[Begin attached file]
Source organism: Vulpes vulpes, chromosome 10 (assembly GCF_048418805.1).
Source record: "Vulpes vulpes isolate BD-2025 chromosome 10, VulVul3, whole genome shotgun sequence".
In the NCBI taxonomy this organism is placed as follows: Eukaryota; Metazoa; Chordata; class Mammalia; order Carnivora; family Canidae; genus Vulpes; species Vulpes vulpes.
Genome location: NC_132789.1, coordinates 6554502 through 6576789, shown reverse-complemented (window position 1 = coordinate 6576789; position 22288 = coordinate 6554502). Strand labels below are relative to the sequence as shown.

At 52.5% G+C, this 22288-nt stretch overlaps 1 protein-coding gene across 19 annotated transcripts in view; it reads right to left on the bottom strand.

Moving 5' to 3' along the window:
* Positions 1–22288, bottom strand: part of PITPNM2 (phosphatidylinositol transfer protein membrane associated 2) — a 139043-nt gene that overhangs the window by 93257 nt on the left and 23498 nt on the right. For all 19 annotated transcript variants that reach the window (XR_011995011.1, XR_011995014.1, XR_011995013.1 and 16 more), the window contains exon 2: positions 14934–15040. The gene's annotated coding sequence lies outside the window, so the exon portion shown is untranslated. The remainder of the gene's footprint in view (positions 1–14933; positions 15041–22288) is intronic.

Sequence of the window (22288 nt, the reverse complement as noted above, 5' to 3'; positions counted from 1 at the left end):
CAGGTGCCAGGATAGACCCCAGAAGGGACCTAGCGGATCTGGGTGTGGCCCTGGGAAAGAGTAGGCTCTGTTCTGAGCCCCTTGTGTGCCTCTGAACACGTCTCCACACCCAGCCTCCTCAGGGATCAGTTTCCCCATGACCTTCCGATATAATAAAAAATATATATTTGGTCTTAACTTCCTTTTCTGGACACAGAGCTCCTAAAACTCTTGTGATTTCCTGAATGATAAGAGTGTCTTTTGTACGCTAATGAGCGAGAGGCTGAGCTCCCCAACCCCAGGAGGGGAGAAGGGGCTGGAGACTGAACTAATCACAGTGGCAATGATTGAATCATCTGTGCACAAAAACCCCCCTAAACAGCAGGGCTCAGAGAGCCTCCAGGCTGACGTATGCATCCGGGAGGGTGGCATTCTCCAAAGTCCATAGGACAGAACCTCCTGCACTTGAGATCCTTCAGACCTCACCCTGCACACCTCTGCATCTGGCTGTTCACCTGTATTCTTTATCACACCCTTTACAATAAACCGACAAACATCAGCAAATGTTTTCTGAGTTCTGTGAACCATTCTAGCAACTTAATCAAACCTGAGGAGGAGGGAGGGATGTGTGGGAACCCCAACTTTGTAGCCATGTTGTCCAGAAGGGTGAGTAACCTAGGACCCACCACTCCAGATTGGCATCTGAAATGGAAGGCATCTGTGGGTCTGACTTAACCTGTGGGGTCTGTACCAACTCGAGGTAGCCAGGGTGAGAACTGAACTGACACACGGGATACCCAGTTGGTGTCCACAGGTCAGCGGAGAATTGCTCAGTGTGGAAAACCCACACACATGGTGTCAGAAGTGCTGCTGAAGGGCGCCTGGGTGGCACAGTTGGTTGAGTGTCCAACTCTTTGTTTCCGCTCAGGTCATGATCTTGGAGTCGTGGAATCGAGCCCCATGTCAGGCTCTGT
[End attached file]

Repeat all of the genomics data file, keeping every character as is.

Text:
Source organism: Vulpes vulpes, chromosome 10 (assembly GCF_048418805.1).
Source record: "Vulpes vulpes isolate BD-2025 chromosome 10, VulVul3, whole genome shotgun sequence".
In the NCBI taxonomy this organism is placed as follows: Eukaryota; Metazoa; Chordata; class Mammalia; order Carnivora; family Canidae; genus Vulpes; species Vulpes vulpes.
Genome location: NC_132789.1, coordinates 6554502 through 6576789, shown reverse-complemented (window position 1 = coordinate 6576789; position 22288 = coordinate 6554502). Strand labels below are relative to the sequence as shown.

At 52.5% G+C, this 22288-nt stretch overlaps 1 protein-coding gene across 19 annotated transcripts in view; it reads right to left on the bottom strand.

Moving 5' to 3' along the window:
* Positions 1–22288, bottom strand: part of PITPNM2 (phosphatidylinositol transfer protein membrane associated 2) — a 139043-nt gene that overhangs the window by 93257 nt on the left and 23498 nt on the right. For all 19 annotated transcript variants that reach the window (XR_011995011.1, XR_011995014.1, XR_011995013.1 and 16 more), the window contains exon 2: positions 14934–15040. The gene's annotated coding sequence lies outside the window, so the exon portion shown is untranslated. The remainder of the gene's footprint in view (positions 1–14933; positions 15041–22288) is intronic.

Sequence of the window (22288 nt, the reverse complement as noted above, 5' to 3'; positions counted from 1 at the left end):
CAGGTGCCAGGATAGACCCCAGAAGGGACCTAGCGGATCTGGGTGTGGCCCTGGGAAAGAGTAGGCTCTGTTCTGAGCCCCTTGTGTGCCTCTGAACACGTCTCCACACCCAGCCTCCTCAGGGATCAGTTTCCCCATGACCTTCCGATATAATAAAAAATATATATTTGGTCTTAACTTCCTTTTCTGGACACAGAGCTCCTAAAACTCTTGTGATTTCCTGAATGATAAGAGTGTCTTTTGTACGCTAATGAGCGAGAGGCTGAGCTCCCCAACCCCAGGAGGGGAGAAGGGGCTGGAGACTGAACTAATCACAGTGGCAATGATTGAATCATCTGTGCACAAAAACCCCCCTAAACAGCAGGGCTCAGAGAGCCTCCAGGCTGACGTATGCATCCGGGAGGGTGGCATTCTCCAAAGTCCATAGGACAGAACCTCCTGCACTTGAGATCCTTCAGACCTCACCCTGCACACCTCTGCATCTGGCTGTTCACCTGTATTCTTTATCACACCCTTTACAATAAACCGACAAACATCAGCAAATGTTTTCTGAGTTCTGTGAACCATTCTAGCAACTTAATCAAACCTGAGGAGGAGGGAGGGATGTGTGGGAACCCCAACTTTGTAGCCATGTTGTCCAGAAGGGTGAGTAACCTAGGACCCACCACTCCAGATTGGCATCTGAAATGGAAGGCATCTGTGGGTCTGACTTAACCTGTGGGGTCTGTACCAACTCGAGGTAGCCAGGGTGAGAACTGAACTGACACACGGGATACCCAGTTGGTGTCCACAGGTCAGCGGAGAATTGCTCAGTGTGGAAAACCCACACACATGGTGTCAGAAGTGCTGCTGAAGGGCGCCTGGGTGGCACAGTTGGTTGAGTGTCCAACTCTTTGTTTCCGCTCAGGTCATGATCTTGGAGTCGTGGAATCGAGCCCCATGTCAGGCTCTGT